So when you have players of that caliber and of that veteran status winning on the LPGA Tour, it only makes the fact that the spectrum of talent on the LPGA is so large when you consider the fact that we have had breakout years with players like Candie Kung and Hee-Won winning multiple times on the LPGA Tour, exciting storylines, such as Hilary Lunke winning the U.S. women's Open, over an Angela Stanford and a Kelly Robbins in a fifth day playoff at the U.S. women's Open. You have any number of other storylines such as Se Ri Pak continually pushing Annika for the No. 1 player in the world, and on, and on, and on. Another great storyline is taking place; not necessarily from an LPGA Tour member but from an LPGA member, in Suzy Whaley, in how her storyline of playing of the PGA TOUR's Greater Hartford Open was one in which that captured the imagination and brought an enormous amount of attention not only to the LPGA itself but the teaching club professional membership of which she's a part. All of those things contributed to a wonderful competitive year on the LPGA Tour. And what that competitive -- those competitive results have created for us is an -- is continued and tremendous strides in our business goals for the organization.

A couple of things I want to point out to you today that reflect our fan growth and the increased attention that the LPGA has generated, has created greater fan growth, is the fact that attendance in 2003 is up 8% in total, an average 15 percent week-to-week. Our network viewership up 13 percent over 2002. Our cable viewership is up 1 percent if you take into consideration without war impacting coverage earlier in the year, we're up about 1 percent in cable. One of the things that's a very interesting trend as far as we're concerned and I think golf generally is concerned, is that our ratings are up 27 percent on cable and 33 percent on broadcast network in the 25 to 54 age group which is an increasingly attractive age demographic for our advertisers and reflects perhaps the -- a youth movement in the audience of fans of golf generally and certainly the LPGA.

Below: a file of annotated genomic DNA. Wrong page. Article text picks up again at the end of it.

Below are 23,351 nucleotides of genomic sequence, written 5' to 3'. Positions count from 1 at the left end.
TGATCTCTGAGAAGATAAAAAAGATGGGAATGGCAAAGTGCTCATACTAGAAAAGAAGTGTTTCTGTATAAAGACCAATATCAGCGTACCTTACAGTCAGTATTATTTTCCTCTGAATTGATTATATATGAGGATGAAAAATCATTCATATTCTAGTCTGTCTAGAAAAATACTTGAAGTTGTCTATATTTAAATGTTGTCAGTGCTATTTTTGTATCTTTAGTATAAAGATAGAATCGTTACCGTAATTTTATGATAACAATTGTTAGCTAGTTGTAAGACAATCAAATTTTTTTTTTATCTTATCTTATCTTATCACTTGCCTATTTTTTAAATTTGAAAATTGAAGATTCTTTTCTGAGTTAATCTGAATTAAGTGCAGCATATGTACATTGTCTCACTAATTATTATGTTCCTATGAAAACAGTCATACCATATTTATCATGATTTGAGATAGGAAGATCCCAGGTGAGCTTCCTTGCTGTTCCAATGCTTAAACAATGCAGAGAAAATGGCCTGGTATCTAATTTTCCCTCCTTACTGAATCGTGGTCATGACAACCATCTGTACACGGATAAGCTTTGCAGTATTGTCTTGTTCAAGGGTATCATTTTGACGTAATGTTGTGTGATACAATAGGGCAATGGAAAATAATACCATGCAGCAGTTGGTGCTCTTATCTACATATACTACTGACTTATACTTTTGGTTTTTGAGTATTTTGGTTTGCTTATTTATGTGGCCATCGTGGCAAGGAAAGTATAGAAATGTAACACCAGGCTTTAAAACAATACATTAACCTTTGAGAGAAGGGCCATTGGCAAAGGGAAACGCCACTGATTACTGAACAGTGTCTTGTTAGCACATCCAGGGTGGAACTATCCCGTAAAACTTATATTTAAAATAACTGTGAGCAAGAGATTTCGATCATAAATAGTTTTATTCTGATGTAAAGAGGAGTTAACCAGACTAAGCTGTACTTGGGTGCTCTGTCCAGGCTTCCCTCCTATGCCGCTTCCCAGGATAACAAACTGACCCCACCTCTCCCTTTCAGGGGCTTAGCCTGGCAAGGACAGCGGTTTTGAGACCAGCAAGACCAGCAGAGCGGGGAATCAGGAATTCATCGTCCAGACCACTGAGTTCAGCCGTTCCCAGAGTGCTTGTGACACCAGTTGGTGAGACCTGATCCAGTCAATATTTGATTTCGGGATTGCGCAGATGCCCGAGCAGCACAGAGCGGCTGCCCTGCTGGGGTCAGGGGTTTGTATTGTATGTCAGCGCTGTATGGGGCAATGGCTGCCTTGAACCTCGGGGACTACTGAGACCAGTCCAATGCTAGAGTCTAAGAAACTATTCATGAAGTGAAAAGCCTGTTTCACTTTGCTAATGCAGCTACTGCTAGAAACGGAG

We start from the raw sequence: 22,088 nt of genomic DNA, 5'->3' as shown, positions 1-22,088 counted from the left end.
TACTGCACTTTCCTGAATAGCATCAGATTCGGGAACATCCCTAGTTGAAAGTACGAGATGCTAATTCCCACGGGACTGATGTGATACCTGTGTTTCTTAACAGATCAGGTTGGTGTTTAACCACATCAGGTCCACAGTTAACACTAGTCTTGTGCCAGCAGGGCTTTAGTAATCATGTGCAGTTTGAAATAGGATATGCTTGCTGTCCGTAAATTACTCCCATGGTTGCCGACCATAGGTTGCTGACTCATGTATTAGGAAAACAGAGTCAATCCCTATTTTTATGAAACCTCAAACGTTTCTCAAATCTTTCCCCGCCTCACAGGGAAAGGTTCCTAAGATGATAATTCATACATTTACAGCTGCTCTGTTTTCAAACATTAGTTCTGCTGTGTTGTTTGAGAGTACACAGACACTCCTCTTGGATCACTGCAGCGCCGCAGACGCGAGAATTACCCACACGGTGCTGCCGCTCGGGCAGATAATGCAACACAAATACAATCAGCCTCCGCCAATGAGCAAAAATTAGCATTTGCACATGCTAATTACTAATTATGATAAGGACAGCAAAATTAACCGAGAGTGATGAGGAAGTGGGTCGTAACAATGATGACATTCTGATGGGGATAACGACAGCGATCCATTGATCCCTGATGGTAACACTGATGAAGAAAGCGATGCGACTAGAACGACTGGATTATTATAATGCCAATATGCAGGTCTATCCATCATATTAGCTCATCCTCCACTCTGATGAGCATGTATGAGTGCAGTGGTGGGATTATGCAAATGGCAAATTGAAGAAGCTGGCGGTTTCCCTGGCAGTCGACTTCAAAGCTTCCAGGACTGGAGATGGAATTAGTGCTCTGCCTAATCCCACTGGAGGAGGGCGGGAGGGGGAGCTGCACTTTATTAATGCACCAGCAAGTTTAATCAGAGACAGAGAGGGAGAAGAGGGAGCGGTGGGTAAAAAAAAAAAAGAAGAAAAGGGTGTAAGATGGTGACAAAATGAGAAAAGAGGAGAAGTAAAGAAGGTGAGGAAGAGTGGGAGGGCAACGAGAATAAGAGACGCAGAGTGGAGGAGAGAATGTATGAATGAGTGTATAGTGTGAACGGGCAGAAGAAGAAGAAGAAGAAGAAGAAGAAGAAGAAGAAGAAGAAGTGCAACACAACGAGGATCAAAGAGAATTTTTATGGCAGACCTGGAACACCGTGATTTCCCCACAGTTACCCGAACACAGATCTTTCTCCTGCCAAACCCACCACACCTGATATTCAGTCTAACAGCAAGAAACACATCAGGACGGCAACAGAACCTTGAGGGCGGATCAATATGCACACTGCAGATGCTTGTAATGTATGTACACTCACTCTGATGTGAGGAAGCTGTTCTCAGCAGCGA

One of the most exciting trends in our fan growth is on LPGA.COM where we have experienced 50% increases in page views and 60 percent increases in unique visitors on a month-to-month basis over 2002. In July alone, we had 10 million page views and 500,000 unique visitors, the highest single month in our history. All of these things reflect a growing fan base. One of the things that's very important to us as well is while our fans are our core customer, another core customer of ours are our sponsors. The LPGA scored very high marks in sponsors in a most recent SBJ 2003 report card. Survey responses which we were compared with the '99 SBJ report card showcased significant increases in several No. 1 rankings for the LPGA in the area of sponsor relations over the past three years.